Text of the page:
Victorian era Indian Shikar
During both feudal and colonial times hunting was considered a regal sport in India’s princely states. Many of the maharajas and nawabs, as well as British officers, maintained whole corps of shikaris, who were native professional hunters, normally managed by a master of the hunt who would be referred to as mir-shikar. More often than not these shikaris were recruited from low ranking tribes because of their in-depth local knowledge of the environment and hunting techniques. Big and dangerous game such as tiger, were usually hunted from the back of an elephant.
Over the years of British colonial rule in India, shikar grew into an institution, offering an exclusive sport affording face to face encounters with exotic and often dangerous game. Lord Curzon reputedly remarked to a friend, while offering an alternative to English fox hunting, “Come and stay with us in India and we will arrange for you to shoot tigers from the back of elephants”.
On 16 September each year, the British would declare the commencement of the hunting season in India. In order to please the British hierarchy of Viceroys, generals, and colonels, Indian royalty organised much of the hunting. At times in forest reserves. Dhami for example, was called “The Viceroy’s Shooting Box” because the British loved its fauna and flora. Descriptive and colourful Indian words in Urdu or Hindi were all part of Shikar, and a visit from the laat sahib was considered prestigious for royalty. It was ensured the bandobast was pukka to the last detail. Tents of some of the maharajas reputedly had brick floors and Persian rugs. Their fireplaces done up like English country houses.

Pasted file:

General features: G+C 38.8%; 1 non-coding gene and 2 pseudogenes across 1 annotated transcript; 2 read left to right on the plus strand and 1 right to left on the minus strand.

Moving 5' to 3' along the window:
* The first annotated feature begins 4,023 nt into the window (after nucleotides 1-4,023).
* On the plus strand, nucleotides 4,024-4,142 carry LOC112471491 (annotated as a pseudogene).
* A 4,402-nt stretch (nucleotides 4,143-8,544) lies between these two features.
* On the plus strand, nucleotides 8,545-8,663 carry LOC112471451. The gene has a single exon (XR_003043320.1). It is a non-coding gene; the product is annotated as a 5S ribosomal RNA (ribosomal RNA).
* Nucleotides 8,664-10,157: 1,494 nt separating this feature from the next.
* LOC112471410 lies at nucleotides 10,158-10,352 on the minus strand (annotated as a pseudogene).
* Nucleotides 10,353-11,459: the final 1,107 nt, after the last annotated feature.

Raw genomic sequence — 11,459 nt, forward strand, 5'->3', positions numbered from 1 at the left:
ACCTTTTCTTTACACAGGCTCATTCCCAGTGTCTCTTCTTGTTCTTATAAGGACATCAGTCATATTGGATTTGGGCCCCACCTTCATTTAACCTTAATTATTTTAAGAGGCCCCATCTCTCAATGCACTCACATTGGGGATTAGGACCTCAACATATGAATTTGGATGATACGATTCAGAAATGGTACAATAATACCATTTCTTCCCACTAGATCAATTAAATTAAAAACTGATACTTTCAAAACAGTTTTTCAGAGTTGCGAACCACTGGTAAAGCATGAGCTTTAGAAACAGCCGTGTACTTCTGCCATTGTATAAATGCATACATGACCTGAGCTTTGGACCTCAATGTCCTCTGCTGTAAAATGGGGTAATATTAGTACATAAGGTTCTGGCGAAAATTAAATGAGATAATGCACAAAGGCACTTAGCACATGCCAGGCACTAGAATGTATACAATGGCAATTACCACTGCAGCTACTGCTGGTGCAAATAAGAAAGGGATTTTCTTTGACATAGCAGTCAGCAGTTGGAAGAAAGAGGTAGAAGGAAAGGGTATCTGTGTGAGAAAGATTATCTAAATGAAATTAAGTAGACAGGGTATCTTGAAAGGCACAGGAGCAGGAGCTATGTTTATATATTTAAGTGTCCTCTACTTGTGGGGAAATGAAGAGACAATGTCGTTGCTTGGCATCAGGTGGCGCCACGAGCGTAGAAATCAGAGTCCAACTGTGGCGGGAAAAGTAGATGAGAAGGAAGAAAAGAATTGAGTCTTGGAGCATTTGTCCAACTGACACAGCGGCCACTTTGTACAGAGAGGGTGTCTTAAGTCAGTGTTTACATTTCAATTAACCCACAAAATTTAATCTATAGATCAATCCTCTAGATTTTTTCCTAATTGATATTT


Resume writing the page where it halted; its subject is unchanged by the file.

Servants wearing starched white pagrees served invited guests pulaus stews, curries, sherbet, and bacon all prepared in mud kitchens. The hunting entourage included khansamas, khidmatgurs, coollies and beaters. Villagers and beaters beat tom-toms and played flutes to drive tigers to the waiting hunters, and the Maharaja of Rewa used 5,000 beaters to drive 16 fully grown tigers for Lord Curzon’s hunt.
Lady Dufferin wrote, “… a thousand beaters were employed and only 24 birds killed …” Despite the English memsahibs’ generally not being able to stand the heat, there were lady shikaris, and as Anne Morrow wrote, "As a courtesy… Vicereine or Commander-in-Chief’s wife Lady Chetwode – would be offered the first shot. They may have looked frail with their porcelain skins and appealing in their becoming jungle skirts made by the dhurzie, but they would lie for hours on their stomachs resilient and elated”. Egos were often stroked, with every tiger shot invariably being declared 10-feet long! If the laat sahibs weren’t good shots, the beaters subtly ensured a flattering pile of dead birds were placed beside the laat sahibs butts.
In tandem with the hunting fields of Africa during that colonial era, sport hunters who had a sense of adventure could find equally exciting hunting opportunities on the Indian sub-continent, as could be found in Africa. Records by way of paintings and early photographs can still be found. The photographs portrayed here (some of which were obviously posed) showing shikar in India were at one time reputedly sold by Westley Richards as place mats.